A Man’s Man

“Far Side” cartoons have given me many laughs through the years. One of particular interest shows a wife looking at what she thought had been her husband. He stands there in an oversized coat holding his manface mask and a baseball cap with a long tail trailing from beneath his coat. He says to her, “Dang it, Monica! I can’t live this charade any longer. I’m not a telephone repairman who stumbled into your life – I’m a Komodo dragon, largest member of the lizard family and a filthy liar.”

Manhood has fallen on hard times. A steady line of books is being written on what constitutes masculinity. There seems to be some confusion. Men are depicted in commercials as bumbling incompetents when it comes to figuring out everyday problems, like which is the better water filter. Feminists have floated the view that women need men like fish need a bicycle. And now we have what has apparently been a hidden, “Komodo dragon” a.k.a, toxic masculinity. Toxic masculinity is defined as “exaggerated masculine traits like being violent, unemotional, sexually aggressive,” and having a negative impact on society. This is being touted as partly to blame for mass shootings. The shooters are all men who “tend to share elements of white entitlement, and heterosexual masculinity pressured by anxieties about middle-class instability and downward economic mobility.” A popular men’s product corporation launched an advertising campaign, “accusing men of ‘excusing bad behavior’ and portraying traditional masculinity in an entirely negative and stereotypical light” (James Barrett). We get the impression from some quarters that men are flawed females. Until men can learn to behave better, social and political problems can be better addressed by bringing more women into traditional male roles. This is the culture with which our boys will contend.

Men can act badly. Sin is no respecter of the persons. Both men and women have been created in the image of God, with that image marred by sin. But what exactly constitutes masculinity? Is it merely a frame of mind, a feeling? We are being led to believe that a young girl with “rapid onset gender dysphoria” may become a male by surgery and the right kind of medications. Gender fluidity is in, and binary sexuality is out. The moral revolution is spreading its damage. I will be so bold as to declare that true masculinity exists, and we can see it in a man’s Man, the incarnate Son of God, Jesus Christ. Though Jesus did not come to earth to be a role model for masculinity, He is what every man should aspire to reflect. All the features of ideal manhood are found in Him. He was a male. He came to this earth to undo what Adam had done. The historical Adam, the first man, disobeyed God. It was through this sin that the curse of death fell upon the human race (Rom. 5:12). As the representative of all who descended from him, it was necessary that the Second Adam, Jesus Christ, in an act of obedience, die for our sins. This leads us immediately into essential features of manhood. Jesus Christ was a leader. We are told that He is the “leader and completer of faith.” He blazed the trail for us by bearing our sins in his body on the cross and has shown us how to live in a way that pleases the Father (Heb. 12:2).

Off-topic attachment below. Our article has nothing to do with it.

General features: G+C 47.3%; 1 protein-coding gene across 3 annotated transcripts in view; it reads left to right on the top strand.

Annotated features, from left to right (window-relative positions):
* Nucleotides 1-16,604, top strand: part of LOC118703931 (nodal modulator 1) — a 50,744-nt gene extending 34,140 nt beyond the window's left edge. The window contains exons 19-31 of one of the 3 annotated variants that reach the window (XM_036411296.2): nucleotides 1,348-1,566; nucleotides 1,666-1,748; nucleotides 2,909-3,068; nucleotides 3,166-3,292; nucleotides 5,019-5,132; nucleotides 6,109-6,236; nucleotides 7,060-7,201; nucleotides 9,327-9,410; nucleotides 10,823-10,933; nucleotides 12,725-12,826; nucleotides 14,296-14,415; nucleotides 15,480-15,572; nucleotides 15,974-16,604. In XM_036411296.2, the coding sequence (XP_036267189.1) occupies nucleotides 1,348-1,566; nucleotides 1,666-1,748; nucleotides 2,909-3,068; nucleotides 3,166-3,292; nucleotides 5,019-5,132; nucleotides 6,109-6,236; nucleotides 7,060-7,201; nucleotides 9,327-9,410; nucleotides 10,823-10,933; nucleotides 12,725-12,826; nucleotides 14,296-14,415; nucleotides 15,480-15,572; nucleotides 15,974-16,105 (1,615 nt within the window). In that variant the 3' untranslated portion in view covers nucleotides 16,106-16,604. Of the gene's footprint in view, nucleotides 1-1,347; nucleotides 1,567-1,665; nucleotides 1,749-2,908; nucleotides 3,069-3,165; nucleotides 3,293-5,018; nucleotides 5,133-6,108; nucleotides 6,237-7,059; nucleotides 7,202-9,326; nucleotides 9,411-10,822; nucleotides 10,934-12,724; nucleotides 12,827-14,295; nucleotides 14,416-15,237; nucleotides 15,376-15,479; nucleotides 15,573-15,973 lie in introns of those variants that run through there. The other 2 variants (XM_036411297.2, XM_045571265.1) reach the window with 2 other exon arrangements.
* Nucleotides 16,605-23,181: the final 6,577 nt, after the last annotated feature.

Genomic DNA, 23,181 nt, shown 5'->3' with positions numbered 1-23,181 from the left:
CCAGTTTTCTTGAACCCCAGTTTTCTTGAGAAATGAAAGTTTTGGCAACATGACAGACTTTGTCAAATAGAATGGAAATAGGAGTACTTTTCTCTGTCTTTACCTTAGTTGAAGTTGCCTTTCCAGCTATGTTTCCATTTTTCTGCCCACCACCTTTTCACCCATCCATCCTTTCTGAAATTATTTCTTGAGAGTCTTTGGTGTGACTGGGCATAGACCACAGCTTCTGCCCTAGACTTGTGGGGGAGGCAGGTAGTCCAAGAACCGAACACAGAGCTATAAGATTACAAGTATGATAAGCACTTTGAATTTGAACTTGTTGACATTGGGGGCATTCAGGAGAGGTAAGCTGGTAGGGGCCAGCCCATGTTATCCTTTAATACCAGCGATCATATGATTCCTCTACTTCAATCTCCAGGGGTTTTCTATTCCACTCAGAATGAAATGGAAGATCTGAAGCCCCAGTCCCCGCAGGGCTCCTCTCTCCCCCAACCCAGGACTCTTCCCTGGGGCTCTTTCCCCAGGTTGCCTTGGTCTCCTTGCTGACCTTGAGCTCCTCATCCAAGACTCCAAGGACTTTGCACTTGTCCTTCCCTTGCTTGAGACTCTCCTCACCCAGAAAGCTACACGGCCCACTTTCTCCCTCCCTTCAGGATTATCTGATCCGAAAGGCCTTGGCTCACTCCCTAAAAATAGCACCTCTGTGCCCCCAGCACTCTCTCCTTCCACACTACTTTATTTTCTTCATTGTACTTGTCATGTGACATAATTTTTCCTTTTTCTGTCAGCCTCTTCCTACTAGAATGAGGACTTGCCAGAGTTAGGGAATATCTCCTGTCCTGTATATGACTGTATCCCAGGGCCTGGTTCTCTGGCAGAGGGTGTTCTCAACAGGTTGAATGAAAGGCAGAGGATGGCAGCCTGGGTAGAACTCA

Jesus was also a provider by making our faith possible. He reflected in His prayer that He had guarded His men (Jn. 17:12). Jesus was a leader, provider, and protector. These are characteristics of real men. Though we, as men, function at a different level than Jesus did in His redemptive work, we are to display masculinity by taking responsibility, leading the way in protecting the family and the nation, and fathers taking the initiative to provide for their families.

As we follow Jesus through the Gospels other masculine traits emerge. He had courage. The hostility of His enemies did not sway Him from doing the will of His heavenly Father (Jn. 17:4). Read the account of Jesus overturning tables, sending panicky sheep looking for a safe place, and challenging greedy money changers in the court yard of the temple. All this was done by physical power and moral force (Jn. 2:15). By His commanding presence He walked through an angry mob intent on killing Him (Lk. 4:28-30). Without hesitation He called out self-righteous, hypocritical religious leaders telling them they were of their father the devil (Jn. 8:44). No matinee male idol can even begin to rival the bold and brave Jesus.

Strength and courage are not antithetical to tenderness and kindness. Jesus ignored the customs of the day and told a thirsty woman where she could slake her spiritual thirst (Jn. 4:14). He treated her with respect. His mother was the object of His affection and attention as He hung on a brutal Roman cross (Jn. 19:26). Jesus did not have to be taught to cry or not to cry as a male. Tears flowed from a heart touched by empathy and grief at a grave site of a dear friend (Jn. 11:35). Compassion is not alien to true masculinity. Helpless and needy people moved Jesus deeply (Matt. 9:36).

The record of the life of the Lord Jesus Christ in the Gospels tells a story about masculinity. He was the only perfect male to ever walk on the face of the earth. While our culture flounders about on a sea of subjective gender search, deconstructing masculinity, there is a perfect example of complete humanity. His is the one who worked in the construction business, whose mind was alive with the Scriptures, whose mission was to be the Lord’s Servant, who fought discouragement and humiliation, who suffered a shameful death. But through it and in it, was successful. In Jesus of Nazareth we have a masculine role model whose character is developed in every man and every woman through faith in Him. He is the kind of man every male should want to be, a man’s Man.

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